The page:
Here's what tends to happen after a strong year
If history is an indication, the stock market could extend its rally into 2014.
U.S. stocks are up for a sixth-straight session, with the Dow gaining 3.4 percent, or its strongest six-day win streak since March 2012. So far this year, the S&P 500 is up 29 percent, on pace for its best yearly performance since 1997, while the Dow is up 25 percent, or its biggest annual gain in a decade.
The strength of the rally has been felt across the board. In fact, the Dow closed at a record 20 percent of the time in 2013, and 17 percent for the S&P 500.
The Dow is on pace for five years of consecutive gains, up 87 percent in that period—the best five-year increase since 2000.
Other major indexes like the Nasdaq Composite, Dow transports, Russell 2000 and S&P Midcap 400, are up more than 30 percent year-to-date, respectively.
But the rally may not be over. Since 1950, there have been 17 other instances when the S&P 500 was up more than 20 percent in a year. The index finished positive the following year 14 times, or 82 percent of the time.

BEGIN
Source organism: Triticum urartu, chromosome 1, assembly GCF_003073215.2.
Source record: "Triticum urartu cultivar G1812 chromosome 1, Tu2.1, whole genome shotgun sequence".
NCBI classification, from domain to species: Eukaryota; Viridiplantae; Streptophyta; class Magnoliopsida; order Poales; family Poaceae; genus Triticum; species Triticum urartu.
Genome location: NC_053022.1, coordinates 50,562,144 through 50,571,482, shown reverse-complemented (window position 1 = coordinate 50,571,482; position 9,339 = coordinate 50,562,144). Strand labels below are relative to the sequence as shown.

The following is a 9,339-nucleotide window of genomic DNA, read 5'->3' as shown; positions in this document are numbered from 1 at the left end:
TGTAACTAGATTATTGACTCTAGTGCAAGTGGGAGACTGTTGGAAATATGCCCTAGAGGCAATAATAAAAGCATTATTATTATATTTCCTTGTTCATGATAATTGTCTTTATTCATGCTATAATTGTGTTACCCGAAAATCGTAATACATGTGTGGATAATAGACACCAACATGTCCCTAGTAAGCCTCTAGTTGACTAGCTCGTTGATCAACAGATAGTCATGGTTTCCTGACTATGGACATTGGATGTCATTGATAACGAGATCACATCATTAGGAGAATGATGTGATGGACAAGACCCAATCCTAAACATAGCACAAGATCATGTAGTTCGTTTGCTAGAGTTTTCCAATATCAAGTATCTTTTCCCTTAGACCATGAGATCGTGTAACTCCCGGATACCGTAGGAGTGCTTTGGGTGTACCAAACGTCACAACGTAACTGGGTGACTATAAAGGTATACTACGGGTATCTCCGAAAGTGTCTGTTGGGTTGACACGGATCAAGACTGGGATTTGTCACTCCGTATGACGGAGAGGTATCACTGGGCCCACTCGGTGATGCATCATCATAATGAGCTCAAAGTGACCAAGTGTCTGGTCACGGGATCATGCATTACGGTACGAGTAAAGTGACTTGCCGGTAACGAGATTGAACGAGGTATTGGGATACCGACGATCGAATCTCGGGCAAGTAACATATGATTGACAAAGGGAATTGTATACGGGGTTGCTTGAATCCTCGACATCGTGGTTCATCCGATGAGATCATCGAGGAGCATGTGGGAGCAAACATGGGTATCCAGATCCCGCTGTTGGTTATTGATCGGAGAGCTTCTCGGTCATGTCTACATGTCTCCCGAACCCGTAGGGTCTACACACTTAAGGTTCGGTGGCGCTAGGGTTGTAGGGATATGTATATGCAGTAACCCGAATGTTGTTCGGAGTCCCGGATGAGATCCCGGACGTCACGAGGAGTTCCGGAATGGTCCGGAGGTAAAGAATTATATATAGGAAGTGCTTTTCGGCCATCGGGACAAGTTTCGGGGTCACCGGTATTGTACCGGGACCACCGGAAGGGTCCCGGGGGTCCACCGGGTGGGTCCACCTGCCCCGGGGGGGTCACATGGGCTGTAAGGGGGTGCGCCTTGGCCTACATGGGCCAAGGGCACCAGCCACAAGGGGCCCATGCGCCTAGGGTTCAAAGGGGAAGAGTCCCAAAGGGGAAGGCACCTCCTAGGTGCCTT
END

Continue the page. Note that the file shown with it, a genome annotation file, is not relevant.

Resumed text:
When positive the following year, it finished with a gain of least 7 percent 12 times or 86 percent of the time.
Below is a look at how the market performed after closing a year with a gain of at least 20 percent.
Demand for small-cap stocks is increasing relative to established large-cap names.
With stocks up, short interest reached the highest level in 20 months, but some investors see the trend as a bullish sign.
Since the S&P 500 closed at a 3½-month low of 1,741.89 on Feb. 3, 2014, the index is now up 6 percent.
Historically, February ranks as the second-worst performing month of the year for the Dow and S&P 500.